Zoom Has A Serious Vulnerability That Can Trigger Video Calls With Almost Zero User Interaction

Security researcher Jonathan Leitschuh has discovered a serious vulnerability with the highly popular Zoom Video Conferencing service. In a Medium post, Leitschuh demonstrated that simply visiting a webpage allows the site to forcibly initiate a video call on a Mac with the Zoom app installed. Which of course is not good. There was another issue that he discovered that allowed any web page to do a denial of service attack on the Mac. But that was patched leaving the original vulnerability in play. Leitschuh disclosed the problem to Zoom in late March and gave the company 90 days to fix the issue. But it wasn’t fixed and thus he’s going public.

But there’s more to this story. When you install Zoom on a Mac, it installs a localhost web server as a background process. The purpose of this web server is to accept requests regular browsers wouldn’t. Such as whatever Zoom needs to do to facilitate video conferencing. What gets my attention is that this service can re-install the Zoom client on a Mac without requiring any user interaction besides visiting a web page. Which is very sketchy in my mind. That means that uninstalling Zoom won’t solve this issue. And it also sounds kind of malware like. 

Now you can mitigate this attack vector by disabling the setting that allows Zoom to turn on your Mac’s camera when joining a meeting. But the real fix is to uninstall everything related to Zoom and not use it at all. The  bottom of the Medium post includes a series of Macintosh Terminal commands that will uninstall the web server completely. I would strongly suggest that you go that route as that’s the best way to protect yourself.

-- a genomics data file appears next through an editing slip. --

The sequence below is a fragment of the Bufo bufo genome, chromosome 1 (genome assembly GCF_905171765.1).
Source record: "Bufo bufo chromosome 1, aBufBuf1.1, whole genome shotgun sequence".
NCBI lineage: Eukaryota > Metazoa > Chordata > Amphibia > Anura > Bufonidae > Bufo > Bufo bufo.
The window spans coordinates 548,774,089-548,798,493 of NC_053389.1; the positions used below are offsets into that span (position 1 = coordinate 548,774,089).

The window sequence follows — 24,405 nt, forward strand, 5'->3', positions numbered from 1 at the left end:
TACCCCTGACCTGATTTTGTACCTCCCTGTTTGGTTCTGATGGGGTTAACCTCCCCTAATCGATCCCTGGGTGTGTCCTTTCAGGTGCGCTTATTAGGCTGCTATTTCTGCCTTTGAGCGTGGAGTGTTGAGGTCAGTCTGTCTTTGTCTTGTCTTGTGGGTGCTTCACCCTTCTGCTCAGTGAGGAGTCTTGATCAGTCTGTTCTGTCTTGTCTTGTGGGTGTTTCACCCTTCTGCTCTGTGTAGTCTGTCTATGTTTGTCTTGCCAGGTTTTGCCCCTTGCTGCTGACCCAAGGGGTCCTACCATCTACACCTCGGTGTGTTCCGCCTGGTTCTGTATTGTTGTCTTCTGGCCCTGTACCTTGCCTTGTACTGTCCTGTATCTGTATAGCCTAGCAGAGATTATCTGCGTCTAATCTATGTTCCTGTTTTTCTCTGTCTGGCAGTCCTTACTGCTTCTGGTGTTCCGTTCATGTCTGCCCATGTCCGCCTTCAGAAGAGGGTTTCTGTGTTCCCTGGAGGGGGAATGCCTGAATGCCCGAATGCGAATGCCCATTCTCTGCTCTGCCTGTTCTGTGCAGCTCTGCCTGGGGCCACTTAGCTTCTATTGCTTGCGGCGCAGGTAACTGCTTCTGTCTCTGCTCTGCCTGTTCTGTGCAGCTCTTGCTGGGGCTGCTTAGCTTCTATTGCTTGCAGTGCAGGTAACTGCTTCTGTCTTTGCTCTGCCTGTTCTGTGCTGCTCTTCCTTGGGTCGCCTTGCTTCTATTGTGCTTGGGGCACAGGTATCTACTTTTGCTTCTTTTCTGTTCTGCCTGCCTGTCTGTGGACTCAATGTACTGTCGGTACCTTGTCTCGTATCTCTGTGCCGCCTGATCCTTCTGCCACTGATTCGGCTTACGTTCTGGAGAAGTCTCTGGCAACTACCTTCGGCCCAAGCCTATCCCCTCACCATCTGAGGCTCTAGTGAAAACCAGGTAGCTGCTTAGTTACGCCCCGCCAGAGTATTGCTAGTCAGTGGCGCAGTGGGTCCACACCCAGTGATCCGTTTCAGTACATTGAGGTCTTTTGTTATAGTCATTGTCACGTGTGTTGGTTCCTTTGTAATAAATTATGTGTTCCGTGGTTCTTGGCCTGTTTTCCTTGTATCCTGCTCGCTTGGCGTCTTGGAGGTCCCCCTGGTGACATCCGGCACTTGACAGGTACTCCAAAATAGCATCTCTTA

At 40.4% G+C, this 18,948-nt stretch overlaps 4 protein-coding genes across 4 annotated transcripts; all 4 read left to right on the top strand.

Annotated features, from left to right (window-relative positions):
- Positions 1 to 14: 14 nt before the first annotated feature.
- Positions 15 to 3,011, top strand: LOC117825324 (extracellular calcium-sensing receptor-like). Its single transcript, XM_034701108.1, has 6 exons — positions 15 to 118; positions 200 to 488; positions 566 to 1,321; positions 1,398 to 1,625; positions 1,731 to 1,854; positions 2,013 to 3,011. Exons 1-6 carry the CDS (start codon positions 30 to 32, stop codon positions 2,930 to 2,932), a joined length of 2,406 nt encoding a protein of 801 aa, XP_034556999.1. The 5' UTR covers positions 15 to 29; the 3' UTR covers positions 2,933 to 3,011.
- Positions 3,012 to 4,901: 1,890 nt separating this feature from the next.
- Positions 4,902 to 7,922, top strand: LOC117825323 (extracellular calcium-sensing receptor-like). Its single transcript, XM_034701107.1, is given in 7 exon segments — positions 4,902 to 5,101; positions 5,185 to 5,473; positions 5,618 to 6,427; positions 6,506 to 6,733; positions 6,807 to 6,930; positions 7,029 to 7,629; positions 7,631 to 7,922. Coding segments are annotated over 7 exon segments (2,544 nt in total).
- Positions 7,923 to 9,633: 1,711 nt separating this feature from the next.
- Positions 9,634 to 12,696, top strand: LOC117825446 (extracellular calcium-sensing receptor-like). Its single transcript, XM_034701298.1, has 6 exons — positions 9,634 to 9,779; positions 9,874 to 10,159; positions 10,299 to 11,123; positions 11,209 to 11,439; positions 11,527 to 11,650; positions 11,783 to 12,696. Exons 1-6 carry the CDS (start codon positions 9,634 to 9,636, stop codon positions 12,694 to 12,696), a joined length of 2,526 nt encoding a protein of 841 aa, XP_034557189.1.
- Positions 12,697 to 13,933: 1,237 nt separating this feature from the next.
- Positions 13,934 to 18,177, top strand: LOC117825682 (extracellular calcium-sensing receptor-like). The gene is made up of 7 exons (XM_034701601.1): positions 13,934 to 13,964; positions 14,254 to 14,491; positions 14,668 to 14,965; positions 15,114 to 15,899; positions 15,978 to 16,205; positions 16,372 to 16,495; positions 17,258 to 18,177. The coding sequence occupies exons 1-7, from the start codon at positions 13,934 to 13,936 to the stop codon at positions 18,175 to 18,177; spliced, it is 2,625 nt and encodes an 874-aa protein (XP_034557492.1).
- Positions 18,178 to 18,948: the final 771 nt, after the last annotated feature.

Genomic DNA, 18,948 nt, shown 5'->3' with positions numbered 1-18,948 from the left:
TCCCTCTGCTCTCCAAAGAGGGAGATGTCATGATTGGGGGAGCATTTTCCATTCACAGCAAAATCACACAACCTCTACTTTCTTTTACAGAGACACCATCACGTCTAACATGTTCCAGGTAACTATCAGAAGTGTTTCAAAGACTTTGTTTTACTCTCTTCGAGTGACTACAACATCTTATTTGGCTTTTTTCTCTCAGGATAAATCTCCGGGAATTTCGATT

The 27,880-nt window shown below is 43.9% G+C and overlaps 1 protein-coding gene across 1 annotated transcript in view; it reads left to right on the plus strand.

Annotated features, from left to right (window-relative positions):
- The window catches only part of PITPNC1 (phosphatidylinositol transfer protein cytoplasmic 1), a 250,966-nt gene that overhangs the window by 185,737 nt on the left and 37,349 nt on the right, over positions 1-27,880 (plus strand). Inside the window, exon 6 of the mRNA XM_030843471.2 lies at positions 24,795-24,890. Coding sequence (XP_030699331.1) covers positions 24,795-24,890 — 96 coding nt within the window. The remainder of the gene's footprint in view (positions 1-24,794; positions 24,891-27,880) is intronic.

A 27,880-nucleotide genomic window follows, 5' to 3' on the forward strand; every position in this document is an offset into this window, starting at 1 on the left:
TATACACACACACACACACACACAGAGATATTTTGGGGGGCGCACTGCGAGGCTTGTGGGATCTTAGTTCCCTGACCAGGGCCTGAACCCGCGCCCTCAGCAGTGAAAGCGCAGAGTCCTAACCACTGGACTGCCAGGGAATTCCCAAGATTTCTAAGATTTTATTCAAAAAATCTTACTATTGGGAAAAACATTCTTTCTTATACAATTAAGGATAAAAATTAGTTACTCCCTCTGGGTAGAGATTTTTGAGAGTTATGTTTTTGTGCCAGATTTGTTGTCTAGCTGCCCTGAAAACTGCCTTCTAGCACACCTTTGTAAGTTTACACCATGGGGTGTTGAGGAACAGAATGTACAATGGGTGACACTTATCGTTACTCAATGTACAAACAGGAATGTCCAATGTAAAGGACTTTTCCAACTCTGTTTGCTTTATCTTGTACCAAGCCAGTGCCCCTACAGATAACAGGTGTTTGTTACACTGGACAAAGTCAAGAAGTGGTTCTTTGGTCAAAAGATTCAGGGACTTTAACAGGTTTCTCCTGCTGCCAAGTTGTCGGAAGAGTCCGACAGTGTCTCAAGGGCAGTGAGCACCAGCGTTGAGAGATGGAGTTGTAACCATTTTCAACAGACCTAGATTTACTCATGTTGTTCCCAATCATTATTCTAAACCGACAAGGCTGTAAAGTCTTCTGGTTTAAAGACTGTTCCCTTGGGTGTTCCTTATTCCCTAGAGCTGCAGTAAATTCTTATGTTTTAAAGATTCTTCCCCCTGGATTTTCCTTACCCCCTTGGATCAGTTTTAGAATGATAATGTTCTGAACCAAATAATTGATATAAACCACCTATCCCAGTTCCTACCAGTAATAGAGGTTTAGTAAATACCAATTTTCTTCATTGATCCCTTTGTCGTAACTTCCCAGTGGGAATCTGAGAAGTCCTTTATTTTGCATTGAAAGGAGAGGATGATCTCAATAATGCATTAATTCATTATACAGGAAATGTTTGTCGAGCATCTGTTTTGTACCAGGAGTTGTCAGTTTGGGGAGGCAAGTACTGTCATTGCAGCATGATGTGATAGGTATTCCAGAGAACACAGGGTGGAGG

Now what does Zoom have to say about this? Well in this ZDNet article, they had this to say:

Video conferencing company Zoom has defended its use of a local web server on Macs as a “workaround” to changes that were introduced in Safari 12.

The company said in a statement that it felt running a local server in the background was a “legitimate solution to a poor user experience, enabling our users to have seamless, one-click-to-join meetings, which is our key product differentiator”.

That to be blunt is total crap. They should be completely aware that now that this is public, there will be attacks inbound using this vulnerability. On top of that, the bad press from this is guaranteed to drive customers away from using their service. I’ve already had a few inquiries from clients of mine and my advice is simple. Don’t use Zoom for videoconferencing purposes until they can demonstrate that it is secure and they don’t need to do the sorts of things that they were caught doing so that their users can have a “seamless” experience.

UPDATE: In a blog post, Zoom says that there is no indication this vulnerability was ever taken advantage of because if a person did click on a malicious link, it would be readily apparent that a video call started (and thus their webcam was hijacked) because the Zoom client user interface runs in the foreground upon launch. Which may be true but isn’t the point anymore. The point is that they reacted poorly to this issue. Having said that, the company did say a fix was inbound. I’d love to know if that fix addresses all the issues that I raised in this article. Because if it doesn’t, I’ll continue to recommend that you avoid Zoom because of the potential risk that it poses.

5 Responses to “Zoom Has A Serious Vulnerability That Can Trigger Video Calls With Almost Zero User Interaction”

  1. […] I wrote about a pretty bad vulnerability with the Zoom videoconferencing product where a malicious web page could …. On top of that it was also discovered that when you install Zoom on a Mac, it installs a web […]

  2. […] guess that Apple felt that the security risks posed by the Zoom video conferencing software and the response by Zoom to fix the issue was too great to ignore as TechCrunch is reporting that […]

  3. […] who have had a couple of issues this week that made the news, which did get fixed by Zoom and Apple, now may be having their competitors throw some shade on […]

  4. […] According to The Verge, Apple has  pushed a second silent security update to Macs via their XProtect functionality to address further vulnerabilities related to the Zoom video conferencing app for macOS which I reported on last week. […]

  5. […] company that has more marketing sense than security sense. This is the same company that got caught with a serious flaw that enabled video calls with zero interaction on the Mac, which they sort of fixed. But it […]

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